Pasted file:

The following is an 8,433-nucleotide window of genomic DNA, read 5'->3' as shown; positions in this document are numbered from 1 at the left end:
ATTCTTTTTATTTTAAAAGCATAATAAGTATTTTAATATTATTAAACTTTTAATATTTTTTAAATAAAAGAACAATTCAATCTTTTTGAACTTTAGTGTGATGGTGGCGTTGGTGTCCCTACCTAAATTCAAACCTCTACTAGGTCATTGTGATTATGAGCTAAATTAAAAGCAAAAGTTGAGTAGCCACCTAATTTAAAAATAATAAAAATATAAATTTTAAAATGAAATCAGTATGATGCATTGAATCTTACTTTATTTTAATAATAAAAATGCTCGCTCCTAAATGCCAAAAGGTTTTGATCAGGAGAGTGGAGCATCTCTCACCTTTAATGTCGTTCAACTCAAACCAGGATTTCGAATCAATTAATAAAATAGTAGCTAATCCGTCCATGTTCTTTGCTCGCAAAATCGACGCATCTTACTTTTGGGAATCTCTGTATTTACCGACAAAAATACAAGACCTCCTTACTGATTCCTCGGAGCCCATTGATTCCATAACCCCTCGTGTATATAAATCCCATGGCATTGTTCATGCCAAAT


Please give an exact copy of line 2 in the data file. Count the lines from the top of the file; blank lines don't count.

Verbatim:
ATTCTTTTTATTTTAAAAGCATAATAAGTATTTTAATATTATTAAACTTTTAATATTTTTTAAATAAAAGAACAATTCAATCTTTTTGAACTTTAGTGTGATGGTGGCGTTGGTGTCCCTACCTAAATTCAAACCTCTACTAGGTCATTGTGATTATGAGCTAAATTAAAAGCAAAAGTTGAGTAGCCACCTAATTTAAAAATAATAAAAATATAAATTTTAAAATGAAATCAGTATGATGCATTGAATCTTACTTTATTTTAATAATAAAAATGCTCGCTCCTAAATGCCAAAAGGTTTTGATCAGGAGAGTGGAGCATCTCTCACCTTTAATGTCGTTCAACTCAAACCAGGATTTCGAATCAATTAATAAAATAGTAGCTAATCCGTCCATGTTCTTTGCTCGCAAAATCGACGCATCTTACTTTTGGGAATCTCTGTATTTACCGACAAAAATACAAGACCTCCTTACTGATTCCTCGGAGCCCATTGATTCCATAACCCCTCGTGTATATAAATCCCATGGCATTGTTCATGCCAAAT